Tuesday, June 30, 2015

Supreme Court to consider who owns healthcare claims data

Modern Healthcare reports that The U.S. Supreme Court will hear a case next term on whether a self-funded insurer should have to turn over certain information to the state of Vermont.

The Court announced Monday, June 29, that it would hear Gobeille v. Liberty Mutual Insurance Co. The Supreme Court's new term will begin in October. The case will likely be heard in November or December.

FInd the article, Who controls the data? US Supreme Court agrees to hear healthcare case, by Lisa Schencker here:  http://www.modernhealthcare.com/article/20150629/NEWS/150629889?utm_source=modernhealthcare&utm_medium=email&utm_content=externalURL&utm_campaign=am

In the case, the state of Vermont argues it needs certain data from Liberty, such as claims, member eligibility and other issues, to help it improve the cost and effectiveness of healthcare.

Liberty Mutual, however, argues that the federal Employer Retirement Income Security Act, known as ERISA, protects it and its third-party administrator from having to hand over the information, which is otherwise required by the state. 

The 2nd U.S. Circuit Court of Appeals already ruled that ERISA, which regulates traditional pensions and other employer-provided benefits, takes precedence over state law, meaning Liberty Mutual's third-party administrator shouldn't have to turn over the data.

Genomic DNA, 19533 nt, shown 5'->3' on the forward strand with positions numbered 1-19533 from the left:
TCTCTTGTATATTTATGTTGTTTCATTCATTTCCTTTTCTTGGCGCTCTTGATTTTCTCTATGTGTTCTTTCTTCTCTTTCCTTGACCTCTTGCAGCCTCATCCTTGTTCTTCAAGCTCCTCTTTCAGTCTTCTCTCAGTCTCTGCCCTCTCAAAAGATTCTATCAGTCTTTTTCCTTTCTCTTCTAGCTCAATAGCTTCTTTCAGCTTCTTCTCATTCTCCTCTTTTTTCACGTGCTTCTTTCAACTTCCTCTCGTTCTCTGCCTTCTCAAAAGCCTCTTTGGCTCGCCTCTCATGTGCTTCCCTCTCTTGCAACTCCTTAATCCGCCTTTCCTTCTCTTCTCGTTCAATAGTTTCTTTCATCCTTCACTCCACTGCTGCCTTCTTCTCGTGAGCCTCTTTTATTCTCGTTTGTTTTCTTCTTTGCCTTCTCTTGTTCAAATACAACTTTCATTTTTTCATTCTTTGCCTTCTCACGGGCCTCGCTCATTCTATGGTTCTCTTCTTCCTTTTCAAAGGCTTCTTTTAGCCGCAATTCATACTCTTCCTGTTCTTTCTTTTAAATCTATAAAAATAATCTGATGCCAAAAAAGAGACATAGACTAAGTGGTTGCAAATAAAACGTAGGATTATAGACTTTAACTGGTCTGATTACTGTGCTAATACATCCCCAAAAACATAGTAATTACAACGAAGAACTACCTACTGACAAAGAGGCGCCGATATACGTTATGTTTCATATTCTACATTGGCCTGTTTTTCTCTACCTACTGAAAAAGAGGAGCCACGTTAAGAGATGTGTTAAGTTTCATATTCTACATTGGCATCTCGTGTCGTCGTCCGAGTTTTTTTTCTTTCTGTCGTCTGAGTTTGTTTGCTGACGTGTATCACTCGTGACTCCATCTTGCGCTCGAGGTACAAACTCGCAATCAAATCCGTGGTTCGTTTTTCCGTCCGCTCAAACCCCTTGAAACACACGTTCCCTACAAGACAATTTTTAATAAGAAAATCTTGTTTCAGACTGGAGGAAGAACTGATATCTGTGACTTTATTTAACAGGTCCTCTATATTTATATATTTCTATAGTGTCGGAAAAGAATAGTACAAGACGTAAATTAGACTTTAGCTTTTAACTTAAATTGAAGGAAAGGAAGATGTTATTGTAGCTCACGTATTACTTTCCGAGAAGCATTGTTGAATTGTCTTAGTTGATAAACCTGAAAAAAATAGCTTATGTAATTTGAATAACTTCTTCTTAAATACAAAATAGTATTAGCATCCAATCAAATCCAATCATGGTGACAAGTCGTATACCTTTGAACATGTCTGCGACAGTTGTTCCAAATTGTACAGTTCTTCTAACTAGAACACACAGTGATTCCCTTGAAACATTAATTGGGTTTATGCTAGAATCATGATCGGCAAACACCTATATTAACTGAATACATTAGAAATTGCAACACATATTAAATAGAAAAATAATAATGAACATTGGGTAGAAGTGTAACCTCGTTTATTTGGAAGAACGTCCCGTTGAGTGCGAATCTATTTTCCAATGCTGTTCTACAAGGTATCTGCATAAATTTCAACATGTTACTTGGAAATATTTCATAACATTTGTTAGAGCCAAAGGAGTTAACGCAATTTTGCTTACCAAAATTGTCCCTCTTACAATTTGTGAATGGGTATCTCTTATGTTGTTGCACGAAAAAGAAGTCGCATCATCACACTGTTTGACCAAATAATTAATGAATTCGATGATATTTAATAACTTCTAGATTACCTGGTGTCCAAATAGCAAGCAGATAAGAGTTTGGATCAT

But the US Solicitor General's office, representing the federal government, argues the case has national consequences:

“With the encouragement of the federal government, other states are establishing similar healthcare databases to help improve health outcomes for their citizens, and thus the question presented has national importance.”

“If States are unable to acquire such data from self-insured ERISA healthcare plans, their databases will be significantly less comprehensive and thus not as useful in developing health policy at both the state and national levels.”

The state of Vermont argues that it needs access to such data to to create consumer-oriented websites, conduct research on healthcare outcomes or track access to specialists.

“As healthcare costs continue to skyrocket and place enormous pressures on state budgets, the States have an urgent need to take advantage of the 'great potential' … offered by all-payer claims databases.”

Liberty Mutual argues that ERISA pre-empts state law regarding the collection of data: 

“In addition to protecting the interests of beneficiaries, Congress intended to protect plans and employers with self-funded plans (and, ultimately, employees and beneficiaries as well) from the burdens of complying with conflicting state laws by reserving the field of employee benefit plans for federal regulation.”

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